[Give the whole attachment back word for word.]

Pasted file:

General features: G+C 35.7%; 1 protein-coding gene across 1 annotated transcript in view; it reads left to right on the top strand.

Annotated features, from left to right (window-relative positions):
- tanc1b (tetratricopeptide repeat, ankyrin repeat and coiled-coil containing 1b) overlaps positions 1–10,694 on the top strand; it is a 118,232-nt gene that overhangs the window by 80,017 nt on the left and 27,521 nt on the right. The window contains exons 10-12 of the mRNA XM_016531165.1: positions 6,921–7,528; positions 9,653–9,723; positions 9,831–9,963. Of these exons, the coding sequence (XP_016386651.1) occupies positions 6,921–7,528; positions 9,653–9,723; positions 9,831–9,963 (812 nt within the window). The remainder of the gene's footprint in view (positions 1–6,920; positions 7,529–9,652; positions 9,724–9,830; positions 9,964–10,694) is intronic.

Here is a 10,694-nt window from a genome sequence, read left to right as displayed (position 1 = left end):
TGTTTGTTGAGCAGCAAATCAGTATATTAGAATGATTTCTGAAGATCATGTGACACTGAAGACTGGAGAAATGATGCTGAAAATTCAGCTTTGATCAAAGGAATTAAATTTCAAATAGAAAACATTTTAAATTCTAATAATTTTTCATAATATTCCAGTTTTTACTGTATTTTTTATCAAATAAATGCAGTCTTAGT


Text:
General features: G+C 35.7%; 1 protein-coding gene across 1 annotated transcript in view; it reads left to right on the top strand.

Annotated features, from left to right (window-relative positions):
- tanc1b (tetratricopeptide repeat, ankyrin repeat and coiled-coil containing 1b) overlaps positions 1–10,694 on the top strand; it is a 118,232-nt gene that overhangs the window by 80,017 nt on the left and 27,521 nt on the right. The window contains exons 10-12 of the mRNA XM_016531165.1: positions 6,921–7,528; positions 9,653–9,723; positions 9,831–9,963. Of these exons, the coding sequence (XP_016386651.1) occupies positions 6,921–7,528; positions 9,653–9,723; positions 9,831–9,963 (812 nt within the window). The remainder of the gene's footprint in view (positions 1–6,920; positions 7,529–9,652; positions 9,724–9,830; positions 9,964–10,694) is intronic.

Here is a 10,694-nt window from a genome sequence, read left to right as displayed (position 1 = left end):
TGTTTGTTGAGCAGCAAATCAGTATATTAGAATGATTTCTGAAGATCATGTGACACTGAAGACTGGAGAAATGATGCTGAAAATTCAGCTTTGATCAAAGGAATTAAATTTCAAATAGAAAACATTTTAAATTCTAATAATTTTTCATAATATTCCAGTTTTTACTGTATTTTTTATCAAATAAATGCAGTCTTAGT